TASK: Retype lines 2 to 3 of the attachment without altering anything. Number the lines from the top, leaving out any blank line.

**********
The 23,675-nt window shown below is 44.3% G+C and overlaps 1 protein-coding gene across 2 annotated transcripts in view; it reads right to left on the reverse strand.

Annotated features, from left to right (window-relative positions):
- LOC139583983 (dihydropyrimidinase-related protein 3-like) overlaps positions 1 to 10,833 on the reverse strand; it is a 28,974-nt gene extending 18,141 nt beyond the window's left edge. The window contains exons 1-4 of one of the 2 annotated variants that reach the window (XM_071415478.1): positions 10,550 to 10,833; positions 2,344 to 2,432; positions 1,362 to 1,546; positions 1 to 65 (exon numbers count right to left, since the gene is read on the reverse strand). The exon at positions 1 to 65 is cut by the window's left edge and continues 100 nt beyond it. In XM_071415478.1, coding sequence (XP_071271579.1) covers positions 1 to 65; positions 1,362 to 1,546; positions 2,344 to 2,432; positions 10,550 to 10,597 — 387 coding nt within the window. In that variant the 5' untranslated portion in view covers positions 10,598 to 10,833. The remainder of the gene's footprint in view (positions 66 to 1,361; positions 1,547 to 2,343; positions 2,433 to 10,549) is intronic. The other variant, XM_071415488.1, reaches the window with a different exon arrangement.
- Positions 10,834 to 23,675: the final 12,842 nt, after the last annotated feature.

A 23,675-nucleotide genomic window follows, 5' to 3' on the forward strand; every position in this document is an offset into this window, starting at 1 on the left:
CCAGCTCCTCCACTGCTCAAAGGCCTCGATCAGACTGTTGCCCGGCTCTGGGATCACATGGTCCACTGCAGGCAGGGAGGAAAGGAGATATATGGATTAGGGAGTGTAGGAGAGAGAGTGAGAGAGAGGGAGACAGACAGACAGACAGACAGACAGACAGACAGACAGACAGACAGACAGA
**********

Annotated features, from left to right (window-relative positions):
- LOC139583983 (dihydropyrimidinase-related protein 3-like) overlaps positions 1 to 10,833 on the reverse strand; it is a 28,974-nt gene extending 18,141 nt beyond the window's left edge. The window contains exons 1-4 of one of the 2 annotated variants that reach the window (XM_071415478.1): positions 10,550 to 10,833; positions 2,344 to 2,432; positions 1,362 to 1,546; positions 1 to 65 (exon numbers count right to left, since the gene is read on the reverse strand). The exon at positions 1 to 65 is cut by the window's left edge and continues 100 nt beyond it. In XM_071415478.1, coding sequence (XP_071271579.1) covers positions 1 to 65; positions 1,362 to 1,546; positions 2,344 to 2,432; positions 10,550 to 10,597 — 387 coding nt within the window. In that variant the 5' untranslated portion in view covers positions 10,598 to 10,833. The remainder of the gene's footprint in view (positions 66 to 1,361; positions 1,547 to 2,343; positions 2,433 to 10,549) is intronic. The other variant, XM_071415488.1, reaches the window with a different exon arrangement.